Tuesday, January 27, 2009

One Week into the First Year of Obama 2009

Things seem to be moving right along! Now the pundits talk about the first 100 hours instead of days ... It would seem that we have chosen well this time and it should be quite a ride.

Inauguration day was wonderful and so human. Such as flubs with the oath and romantic snuggles. Not to mention despair when Senator Kennedy was victim to an attack which reminded us that he is indeed a very sick 'lion' and with Senator Byrd's collapse at the sight of the 'lion's distress . .. Despite the coldness of the events nothing spoiled the party. We had some 'bubbly' and a steak dinner.

The next day Fox News worried that perhaps President Obama wasn't really President because the oath had been flubbed -- by the Chief Justice. Some were amused that the 'perfectionist' Justice Roberts had blown giving the oath to the one who had voted against his confirmation! Rather deliciously that same day the oath was re-administered in the White House with a mere 9 witnesses and no 'bible' -- this is ok because the Constitution does not demand one.

There was some controversy about the clothes that Michelle Obama decided to wear. I thought she looked gorgeous -- but worried that she must be cold -- 16 F is colder than people in Britain can appreciate -- it rarely ever gets that cold here. So for me she was not only chic but brave! As for the evening dress -- hey -- anybody who has her man looking at her the way he did is doing everything right -- no mistake about that ...

And since then things have been moving so fast that we can't really keep up with him. I expect he will make some mistakes, but I for one don't doubt that it isn't about 'him' it's about 'us'. He is not about making people's pocketbooks rich, he is about making people's lives richer. His inaugural address was a great speech. On the day it was hard to appreciate how much he said and how important all that he said was. I have read and re-read it and each time am more impressed than the time before. He spoke for our time and for our future and he reaffirmed the past that was framed by our founding fathers and he did it in a way that speaks not only to our citizens, but includes and invites peoples around the world in our hopes and aspirations.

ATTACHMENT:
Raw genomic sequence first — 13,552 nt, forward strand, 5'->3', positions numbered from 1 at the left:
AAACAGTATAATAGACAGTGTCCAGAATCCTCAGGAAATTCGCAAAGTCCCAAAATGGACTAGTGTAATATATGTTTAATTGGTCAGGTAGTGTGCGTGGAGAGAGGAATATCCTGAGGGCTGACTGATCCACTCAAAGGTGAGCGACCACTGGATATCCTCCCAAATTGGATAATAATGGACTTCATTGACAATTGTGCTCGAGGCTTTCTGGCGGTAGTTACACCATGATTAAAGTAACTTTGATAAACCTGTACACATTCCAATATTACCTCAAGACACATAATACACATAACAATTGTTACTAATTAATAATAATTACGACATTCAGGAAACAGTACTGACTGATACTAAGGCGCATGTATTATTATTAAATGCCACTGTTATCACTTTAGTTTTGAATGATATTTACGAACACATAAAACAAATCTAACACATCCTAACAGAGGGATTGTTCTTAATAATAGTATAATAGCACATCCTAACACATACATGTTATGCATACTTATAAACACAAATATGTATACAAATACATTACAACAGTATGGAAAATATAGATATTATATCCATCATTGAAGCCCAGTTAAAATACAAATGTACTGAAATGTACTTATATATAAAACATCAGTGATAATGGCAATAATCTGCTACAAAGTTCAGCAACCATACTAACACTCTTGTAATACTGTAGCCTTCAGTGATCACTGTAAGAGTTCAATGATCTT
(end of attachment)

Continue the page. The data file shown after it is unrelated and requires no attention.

Friday, January 16, 2009

As We Get Older

Yesterday I went to the Eye Clinic here for my annual check for Glaucoma. For the first time, I felt I was regarded as 'old'! Not that I'm 'not' ...

The first shock was the comment that there could be seen the beginnings of a cataract in my right eye ...

"Damn," I said.

"It happens to all of us when we get older," came the 'comforting' reply. I don't know if the rather attractive blond woman was a doctor or a technician -- but I didn't think she looked all that much younger than I! I almost asked her if she had early signs of them as well!

That said and done the examination concluded with the decision that as the pressure in my eyes was slightly on the high side, as a precautionary measure she was prescribing eye drops to be taken every night just before bed. Ho-hum.

Later, thinking it all over, I had to be grateful to be living in a country where all this is carried out without having to worry about how to pay for this or that including the many medications that I need to take every day -- including the eye drops that adds up to seven different ones every day! Gawd! I am getting old. Now I'm even blogging about my illnesses.

Monday, January 12, 2009

Time, It's Ridiculous!

TIME! Good Lord, I was sure I'd posted since Christmas! What a forgetful old fool I feel like. I can't believe I've not posted since my return to England. But it did take a while to get myself together and with Christmas and dinner party planning demanded by the Man, my brain has in the end, failed me. Gosh in less than 200 hours Obama will be our President.

It amazes me how soon I've settled, for the most part, back in the British life. I still don't know when or even 'if' I'm returning to Olympia so my life and brain are in flux and I feel kind of weird and unsettled most of the time. I've seen lots of friends and had lots of enjoyable company, but my presence on the scene is certainly tentative. I had been away almost a year (bar one month) but certainly being back seems more familiar and homelike. Of course the Pacific side of the US never felt homelike and familiar to me and I realized not to long before my return that if I were to return to the US to live I would be happier on the Atlantic seaboard and probably in New England. It's hard to explain exactly why. I am not comfortable with the spread-outness of everything on the west coast -- everything connected by big highways and lots of driving. It doesn't feel to me 'settled'. It's beautiful and grand-eloquent, but for me it lacks the 'intimacy' of familiarity. It is strange to say I like 'being' there more than 'living' there.

The economic situation here seems more dire than it did in the Pacific Northwest. Businesses are closing and jobs are difficult to find -- especially for the young. It's not easy now to look to the future and feel hopeful. Since Obama's election things in the US do feel more hopeful than they do here. The British newspapers are full of dire predictions for the American economy and sometimes I wonder if it's not really 'wishful thinking'. The British pundits are notoriously wrong in predicting things American and the understanding here of how things work across the pond is often mysterious to me. The really don't quite 'get' us and they always think they have!